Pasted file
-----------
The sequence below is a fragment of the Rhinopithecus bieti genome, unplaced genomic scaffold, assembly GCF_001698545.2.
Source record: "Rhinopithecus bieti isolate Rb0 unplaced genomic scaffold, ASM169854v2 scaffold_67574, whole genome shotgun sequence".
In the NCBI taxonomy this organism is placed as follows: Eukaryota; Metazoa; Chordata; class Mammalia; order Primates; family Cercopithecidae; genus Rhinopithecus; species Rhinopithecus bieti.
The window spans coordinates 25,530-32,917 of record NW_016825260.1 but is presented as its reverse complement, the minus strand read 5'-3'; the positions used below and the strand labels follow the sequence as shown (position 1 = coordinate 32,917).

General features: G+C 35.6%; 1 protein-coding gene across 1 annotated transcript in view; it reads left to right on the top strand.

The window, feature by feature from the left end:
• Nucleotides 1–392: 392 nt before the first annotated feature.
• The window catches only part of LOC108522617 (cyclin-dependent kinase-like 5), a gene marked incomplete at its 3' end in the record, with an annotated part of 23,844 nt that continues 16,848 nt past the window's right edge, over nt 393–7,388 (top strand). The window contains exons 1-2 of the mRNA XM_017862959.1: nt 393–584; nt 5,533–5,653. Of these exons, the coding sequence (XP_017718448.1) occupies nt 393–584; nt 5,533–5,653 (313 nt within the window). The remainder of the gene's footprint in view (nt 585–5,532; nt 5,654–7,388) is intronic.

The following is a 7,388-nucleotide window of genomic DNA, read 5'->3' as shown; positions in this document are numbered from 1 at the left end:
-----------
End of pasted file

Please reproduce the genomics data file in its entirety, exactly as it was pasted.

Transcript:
The sequence below is a fragment of the Rhinopithecus bieti genome, unplaced genomic scaffold, assembly GCF_001698545.2.
Source record: "Rhinopithecus bieti isolate Rb0 unplaced genomic scaffold, ASM169854v2 scaffold_67574, whole genome shotgun sequence".
In the NCBI taxonomy this organism is placed as follows: Eukaryota; Metazoa; Chordata; class Mammalia; order Primates; family Cercopithecidae; genus Rhinopithecus; species Rhinopithecus bieti.
The window spans coordinates 25,530-32,917 of record NW_016825260.1 but is presented as its reverse complement, the minus strand read 5'-3'; the positions used below and the strand labels follow the sequence as shown (position 1 = coordinate 32,917).

General features: G+C 35.6%; 1 protein-coding gene across 1 annotated transcript in view; it reads left to right on the top strand.

The window, feature by feature from the left end:
• Nucleotides 1–392: 392 nt before the first annotated feature.
• The window catches only part of LOC108522617 (cyclin-dependent kinase-like 5), a gene marked incomplete at its 3' end in the record, with an annotated part of 23,844 nt that continues 16,848 nt past the window's right edge, over nt 393–7,388 (top strand). The window contains exons 1-2 of the mRNA XM_017862959.1: nt 393–584; nt 5,533–5,653. Of these exons, the coding sequence (XP_017718448.1) occupies nt 393–584; nt 5,533–5,653 (313 nt within the window). The remainder of the gene's footprint in view (nt 585–5,532; nt 5,654–7,388) is intronic.

The following is a 7,388-nucleotide window of genomic DNA, read 5'->3' as shown; positions in this document are numbered from 1 at the left end: